In an era where climate change and global warming are leading headlines in a world strangled by environmental concerns, it is path-breaking innovation that can lead the light amidst testing times. One of the world’s leading infrastructure giants Alstom from France is giving a new headway to engineering and transportation. It is being reported that the world’s first ever hydrogen-powered train is being developed at the moment. This is a passenger train and is expected to be launched in Germany, inarguably, Europe’s most definite economic powerhouse.
The train, it is reported, emits no carbon and is, in fact, capable of operating in near silence. Known as the Coradia iLint train, the first of its kind hydrogen powered train could well revolutionise the future of rolling stock and contribute massively to the environment by improving air quality. The world’s first zero carbon train depends on no other means other than hydrogen for its energy source and is designed in a way that it can lead an easy transition for diesel-train drivers.
But apart from factoring in environmentally conscientious measures, here is what seems to be the most interesting facet about the Coradia iLint train. It is being reported that the train will be able to travel up to 800 km that too on a single tank of hydrogen and shall be capable of holding up to 300 passengers at a time. As it is, we are in challenging times where much of the world’s focus is drawn toward cutting down carbon emissions and drastically so. Internationally, all major railways players have been looking to focus on green fuel alternatives that will enable a train to run autonomously and with keeping a tab on the environment. The idea is to not tax an already toxic environment any further. German and Canadian companies are currently developing the said train jointly.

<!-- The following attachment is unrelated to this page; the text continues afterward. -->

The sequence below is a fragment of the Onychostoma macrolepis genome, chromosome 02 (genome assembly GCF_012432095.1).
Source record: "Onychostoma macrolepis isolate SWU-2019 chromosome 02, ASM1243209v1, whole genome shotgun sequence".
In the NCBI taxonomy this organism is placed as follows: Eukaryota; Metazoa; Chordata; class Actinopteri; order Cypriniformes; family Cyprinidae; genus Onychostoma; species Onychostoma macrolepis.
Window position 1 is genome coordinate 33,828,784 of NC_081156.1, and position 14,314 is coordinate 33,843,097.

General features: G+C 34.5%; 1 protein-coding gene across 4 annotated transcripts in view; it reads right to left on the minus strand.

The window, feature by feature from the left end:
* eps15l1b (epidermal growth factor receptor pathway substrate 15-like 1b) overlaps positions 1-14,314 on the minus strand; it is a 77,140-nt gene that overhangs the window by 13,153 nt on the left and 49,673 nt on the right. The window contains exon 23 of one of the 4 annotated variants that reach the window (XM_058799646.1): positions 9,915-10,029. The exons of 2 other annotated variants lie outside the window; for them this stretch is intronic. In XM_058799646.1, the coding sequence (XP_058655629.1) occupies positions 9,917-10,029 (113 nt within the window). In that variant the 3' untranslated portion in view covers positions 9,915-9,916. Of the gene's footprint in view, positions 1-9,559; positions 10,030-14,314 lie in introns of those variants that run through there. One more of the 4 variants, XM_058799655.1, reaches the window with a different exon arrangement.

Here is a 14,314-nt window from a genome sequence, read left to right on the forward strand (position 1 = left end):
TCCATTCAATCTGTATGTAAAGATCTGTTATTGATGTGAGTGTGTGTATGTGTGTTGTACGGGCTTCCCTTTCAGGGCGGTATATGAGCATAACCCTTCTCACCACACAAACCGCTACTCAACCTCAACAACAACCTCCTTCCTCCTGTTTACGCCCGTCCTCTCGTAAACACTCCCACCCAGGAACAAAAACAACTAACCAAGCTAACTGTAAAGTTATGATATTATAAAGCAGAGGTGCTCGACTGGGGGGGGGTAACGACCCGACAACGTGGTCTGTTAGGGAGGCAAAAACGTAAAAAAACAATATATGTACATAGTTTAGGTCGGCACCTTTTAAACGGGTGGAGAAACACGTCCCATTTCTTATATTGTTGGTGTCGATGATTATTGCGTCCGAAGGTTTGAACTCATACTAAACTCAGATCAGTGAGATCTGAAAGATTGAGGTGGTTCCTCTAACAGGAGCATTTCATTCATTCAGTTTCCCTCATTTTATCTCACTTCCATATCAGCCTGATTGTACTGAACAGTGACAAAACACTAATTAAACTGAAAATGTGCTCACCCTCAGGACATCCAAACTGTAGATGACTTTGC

Powered by hydrogen fuel cells, the only emissions of this one of a kind train are condensed water and steam. Did we think a decade or a half before that such a possible engineering marvel could be achieved? Last year, during a press event at Alstom’s test facility, it was highlighted that the hydrogen-powered train might highlight an industry-wide shift toward hydrogen as a sustainable fuel. If this isn’t breakthrough technology then what is, it ought to be asked? Even though, this is just the starting point of the migration phase to zero-emission trains, it could well start a revolution soon for the other players to follow. Take a bow Alstom.